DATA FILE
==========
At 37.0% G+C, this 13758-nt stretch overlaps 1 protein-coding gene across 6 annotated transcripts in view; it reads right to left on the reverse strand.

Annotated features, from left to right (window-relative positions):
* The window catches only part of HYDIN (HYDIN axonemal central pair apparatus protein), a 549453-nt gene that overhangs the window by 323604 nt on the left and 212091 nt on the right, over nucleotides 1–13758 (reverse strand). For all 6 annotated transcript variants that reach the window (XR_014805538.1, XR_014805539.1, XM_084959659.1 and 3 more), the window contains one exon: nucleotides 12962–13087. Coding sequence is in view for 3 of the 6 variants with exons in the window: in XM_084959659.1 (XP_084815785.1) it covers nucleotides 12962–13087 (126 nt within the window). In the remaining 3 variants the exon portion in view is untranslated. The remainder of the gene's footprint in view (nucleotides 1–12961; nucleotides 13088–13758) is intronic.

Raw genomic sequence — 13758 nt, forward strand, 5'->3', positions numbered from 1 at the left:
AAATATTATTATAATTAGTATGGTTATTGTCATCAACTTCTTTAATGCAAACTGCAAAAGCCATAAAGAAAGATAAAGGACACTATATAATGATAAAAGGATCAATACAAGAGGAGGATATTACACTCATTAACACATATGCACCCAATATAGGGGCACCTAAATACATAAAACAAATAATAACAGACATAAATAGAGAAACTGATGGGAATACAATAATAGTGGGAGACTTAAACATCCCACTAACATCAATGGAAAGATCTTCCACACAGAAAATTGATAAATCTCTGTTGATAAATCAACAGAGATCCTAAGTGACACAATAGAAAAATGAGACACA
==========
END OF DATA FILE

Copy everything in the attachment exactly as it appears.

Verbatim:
At 37.0% G+C, this 13758-nt stretch overlaps 1 protein-coding gene across 6 annotated transcripts in view; it reads right to left on the reverse strand.

Annotated features, from left to right (window-relative positions):
* The window catches only part of HYDIN (HYDIN axonemal central pair apparatus protein), a 549453-nt gene that overhangs the window by 323604 nt on the left and 212091 nt on the right, over nucleotides 1–13758 (reverse strand). For all 6 annotated transcript variants that reach the window (XR_014805538.1, XR_014805539.1, XM_084959659.1 and 3 more), the window contains one exon: nucleotides 12962–13087. Coding sequence is in view for 3 of the 6 variants with exons in the window: in XM_084959659.1 (XP_084815785.1) it covers nucleotides 12962–13087 (126 nt within the window). In the remaining 3 variants the exon portion in view is untranslated. The remainder of the gene's footprint in view (nucleotides 1–12961; nucleotides 13088–13758) is intronic.

Raw genomic sequence — 13758 nt, forward strand, 5'->3', positions numbered from 1 at the left:
AAATATTATTATAATTAGTATGGTTATTGTCATCAACTTCTTTAATGCAAACTGCAAAAGCCATAAAGAAAGATAAAGGACACTATATAATGATAAAAGGATCAATACAAGAGGAGGATATTACACTCATTAACACATATGCACCCAATATAGGGGCACCTAAATACATAAAACAAATAATAACAGACATAAATAGAGAAACTGATGGGAATACAATAATAGTGGGAGACTTAAACATCCCACTAACATCAATGGAAAGATCTTCCACACAGAAAATTGATAAATCTCTGTTGATAAATCAACAGAGATCCTAAGTGACACAATAGAAAAATGAGACACA